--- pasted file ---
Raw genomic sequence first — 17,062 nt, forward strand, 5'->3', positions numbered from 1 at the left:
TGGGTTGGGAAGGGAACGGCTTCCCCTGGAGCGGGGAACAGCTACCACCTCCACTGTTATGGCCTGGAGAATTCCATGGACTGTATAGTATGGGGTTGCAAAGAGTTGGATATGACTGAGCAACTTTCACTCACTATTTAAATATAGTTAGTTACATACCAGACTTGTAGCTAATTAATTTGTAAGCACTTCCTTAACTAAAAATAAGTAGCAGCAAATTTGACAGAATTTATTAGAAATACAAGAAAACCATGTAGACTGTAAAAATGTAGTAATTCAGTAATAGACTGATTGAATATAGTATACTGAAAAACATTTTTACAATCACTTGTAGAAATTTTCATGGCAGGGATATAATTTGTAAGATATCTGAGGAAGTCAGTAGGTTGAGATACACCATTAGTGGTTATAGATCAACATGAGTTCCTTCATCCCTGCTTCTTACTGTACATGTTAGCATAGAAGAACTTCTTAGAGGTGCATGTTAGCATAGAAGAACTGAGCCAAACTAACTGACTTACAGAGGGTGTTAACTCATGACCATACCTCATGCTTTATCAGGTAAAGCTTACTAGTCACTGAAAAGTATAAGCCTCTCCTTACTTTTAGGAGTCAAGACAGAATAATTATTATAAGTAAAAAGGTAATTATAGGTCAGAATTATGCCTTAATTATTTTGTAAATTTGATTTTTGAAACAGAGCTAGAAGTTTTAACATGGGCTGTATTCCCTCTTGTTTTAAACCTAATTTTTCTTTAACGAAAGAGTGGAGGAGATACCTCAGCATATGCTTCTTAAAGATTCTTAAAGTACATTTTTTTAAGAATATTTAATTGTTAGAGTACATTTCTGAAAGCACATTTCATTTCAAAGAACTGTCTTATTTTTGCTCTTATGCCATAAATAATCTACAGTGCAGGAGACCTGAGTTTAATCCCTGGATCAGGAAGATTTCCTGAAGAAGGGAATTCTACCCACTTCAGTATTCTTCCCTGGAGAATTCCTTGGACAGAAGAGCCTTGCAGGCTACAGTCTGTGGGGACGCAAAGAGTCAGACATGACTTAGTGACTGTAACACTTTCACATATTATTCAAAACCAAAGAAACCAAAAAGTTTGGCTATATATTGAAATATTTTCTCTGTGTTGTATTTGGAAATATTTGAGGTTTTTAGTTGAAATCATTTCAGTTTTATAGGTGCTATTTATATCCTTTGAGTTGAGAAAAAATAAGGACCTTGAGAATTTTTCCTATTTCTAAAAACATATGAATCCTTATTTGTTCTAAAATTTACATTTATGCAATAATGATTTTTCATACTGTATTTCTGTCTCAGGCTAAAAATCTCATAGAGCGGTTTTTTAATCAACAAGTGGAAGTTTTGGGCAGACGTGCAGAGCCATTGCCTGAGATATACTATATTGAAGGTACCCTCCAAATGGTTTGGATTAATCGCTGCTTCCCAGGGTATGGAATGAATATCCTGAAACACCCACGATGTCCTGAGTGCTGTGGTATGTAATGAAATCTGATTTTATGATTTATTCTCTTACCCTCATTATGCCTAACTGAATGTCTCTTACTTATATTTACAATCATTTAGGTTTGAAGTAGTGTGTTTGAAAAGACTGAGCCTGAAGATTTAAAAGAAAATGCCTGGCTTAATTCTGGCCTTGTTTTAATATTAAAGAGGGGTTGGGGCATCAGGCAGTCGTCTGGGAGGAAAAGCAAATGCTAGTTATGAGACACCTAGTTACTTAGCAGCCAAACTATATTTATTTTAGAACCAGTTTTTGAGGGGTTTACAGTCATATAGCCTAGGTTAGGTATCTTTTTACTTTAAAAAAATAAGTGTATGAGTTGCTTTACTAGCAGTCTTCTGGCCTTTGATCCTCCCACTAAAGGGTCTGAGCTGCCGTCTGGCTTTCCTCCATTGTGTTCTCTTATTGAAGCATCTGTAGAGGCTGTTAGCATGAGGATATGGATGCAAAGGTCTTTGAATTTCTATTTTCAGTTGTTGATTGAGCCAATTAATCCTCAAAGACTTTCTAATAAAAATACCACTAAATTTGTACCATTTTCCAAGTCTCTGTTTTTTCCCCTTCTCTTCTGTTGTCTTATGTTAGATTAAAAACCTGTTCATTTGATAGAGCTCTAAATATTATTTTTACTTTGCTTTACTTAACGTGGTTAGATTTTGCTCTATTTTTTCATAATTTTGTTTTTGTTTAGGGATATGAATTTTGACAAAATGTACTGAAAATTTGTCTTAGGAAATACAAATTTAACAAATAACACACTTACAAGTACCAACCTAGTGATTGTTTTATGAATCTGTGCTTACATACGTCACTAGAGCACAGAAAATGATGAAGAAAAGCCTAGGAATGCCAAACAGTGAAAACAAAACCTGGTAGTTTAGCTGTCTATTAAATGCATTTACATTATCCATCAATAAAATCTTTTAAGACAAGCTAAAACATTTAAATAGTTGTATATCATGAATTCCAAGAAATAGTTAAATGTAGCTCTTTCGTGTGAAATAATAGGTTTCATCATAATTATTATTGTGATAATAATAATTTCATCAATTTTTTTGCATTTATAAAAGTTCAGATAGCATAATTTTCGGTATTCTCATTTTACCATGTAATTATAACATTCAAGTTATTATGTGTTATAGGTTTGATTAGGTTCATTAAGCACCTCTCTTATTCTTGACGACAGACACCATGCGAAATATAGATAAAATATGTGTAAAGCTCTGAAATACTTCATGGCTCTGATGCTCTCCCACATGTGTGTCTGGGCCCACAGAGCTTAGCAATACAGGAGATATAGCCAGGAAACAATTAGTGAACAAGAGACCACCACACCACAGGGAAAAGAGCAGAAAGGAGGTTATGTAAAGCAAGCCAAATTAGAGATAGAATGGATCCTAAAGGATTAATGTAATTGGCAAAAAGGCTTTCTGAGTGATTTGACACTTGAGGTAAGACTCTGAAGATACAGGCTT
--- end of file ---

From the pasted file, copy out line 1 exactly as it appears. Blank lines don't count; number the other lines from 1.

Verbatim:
Raw genomic sequence first — 17,062 nt, forward strand, 5'->3', positions numbered from 1 at the left: